What it definitely gets from Dead Cells is an enviable forward momentum. The Prince is all leanness and athleticism, decked out like a modern Olympian but with a bright red sash that flows out behind him and highlights his swiftness, his elegance. Alongside jumping and mantling, the Prince can wall-run and hop from little spars of wood, and the game chains this stuff together beautifully, offering traversal puzzles that, somehow, retain a sense of coherency and authorship despite the procedural scrambling. You’ll wall-run then jump for a distant ledge, drop down, slide, jump at the end to avoid spikes, narrowly duck a chugging saw-blade and wall-run on. Such energy, and the little moments of the animation really sell it all. I particularly love when the Prince gets a health boost from a drinking fountain, and for a second or two he just bounces on his toes on the spot. Even in the still moments he is consumed by movement.

And movement flows straight through combat, with one weapon for melee and a ranged offering that is charged by doing damage. Enemies group and clump quite often, and alongside the ability to slide past them to get an opening, you can also dodge, which sees the prince performing an airy backflip, a hint of hand on enemy shoulder to it, almost polite. Shielded enemies need an extra shoeing and bomb-lobbers hang back to attack, with their damage areas highlighted by a circle with a stitched circumference. Weapons, meanwhile, can be swapped in and out as you find new ones. Better twin-knives? A saber instead? Fancy a chakram instead of a bow?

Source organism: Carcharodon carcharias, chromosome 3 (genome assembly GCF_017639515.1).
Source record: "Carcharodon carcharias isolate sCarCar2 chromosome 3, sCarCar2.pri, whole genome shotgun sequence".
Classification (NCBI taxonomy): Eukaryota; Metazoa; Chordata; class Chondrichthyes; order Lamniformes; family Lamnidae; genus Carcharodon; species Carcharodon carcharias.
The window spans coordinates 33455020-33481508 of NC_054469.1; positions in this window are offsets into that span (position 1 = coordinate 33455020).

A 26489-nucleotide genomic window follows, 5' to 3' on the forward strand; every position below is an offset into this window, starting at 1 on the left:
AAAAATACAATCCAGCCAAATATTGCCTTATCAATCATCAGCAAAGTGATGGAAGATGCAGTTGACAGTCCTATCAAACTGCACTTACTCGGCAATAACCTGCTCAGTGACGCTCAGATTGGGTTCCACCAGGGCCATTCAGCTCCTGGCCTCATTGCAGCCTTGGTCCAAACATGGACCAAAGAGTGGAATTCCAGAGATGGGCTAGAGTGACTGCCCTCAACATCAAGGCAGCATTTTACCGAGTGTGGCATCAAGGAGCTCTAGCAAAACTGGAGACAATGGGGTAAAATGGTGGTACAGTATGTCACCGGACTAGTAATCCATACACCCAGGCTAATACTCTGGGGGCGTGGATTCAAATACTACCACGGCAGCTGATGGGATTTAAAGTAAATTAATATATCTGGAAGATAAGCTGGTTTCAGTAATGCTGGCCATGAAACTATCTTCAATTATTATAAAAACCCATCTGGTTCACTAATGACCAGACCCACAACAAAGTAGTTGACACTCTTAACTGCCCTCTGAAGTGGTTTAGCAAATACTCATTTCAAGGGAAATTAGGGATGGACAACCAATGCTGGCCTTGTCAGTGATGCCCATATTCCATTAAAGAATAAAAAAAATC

The Prince hovers in a void in this screen from The Rogue Prince of Persia

The Prince faces off against a horn-headed boss in this screen from The Rogue Prince of Persia

The Prince slams an enemy with an attack in a dungeon in this screen from The Rogue Prince of Persia

The Rogue Prince of Persia. | Image credit: Evil Empire/Ubisoft

The more I type, the harder it is to disentangle what’s Dead Cells and what’s new. I know the wallrunning is new here, but that trick of offering new weapons as a choice feels like Dead Cells, as does a range of perks that might see you oozing poisoned gas when you’ve taken damage. The kick feels new – it’s great, either stunning foes or knocking them off ledges into spikes – but is it or am I mistaken? I definitely remember the way that foes explode into loot when they’re killed.

Here’s the thing. To get an answer to these questions, I’d need to load up Dead Cells again, and that would inevitably mean losing the rest of the day to it and missing various deadlines and school runs and that sort of thing. What I can say, thinking back to my half-hour of playing The Rogue Prince of Persia, is that I can see myself losing days here, too, once its early access release kicks off.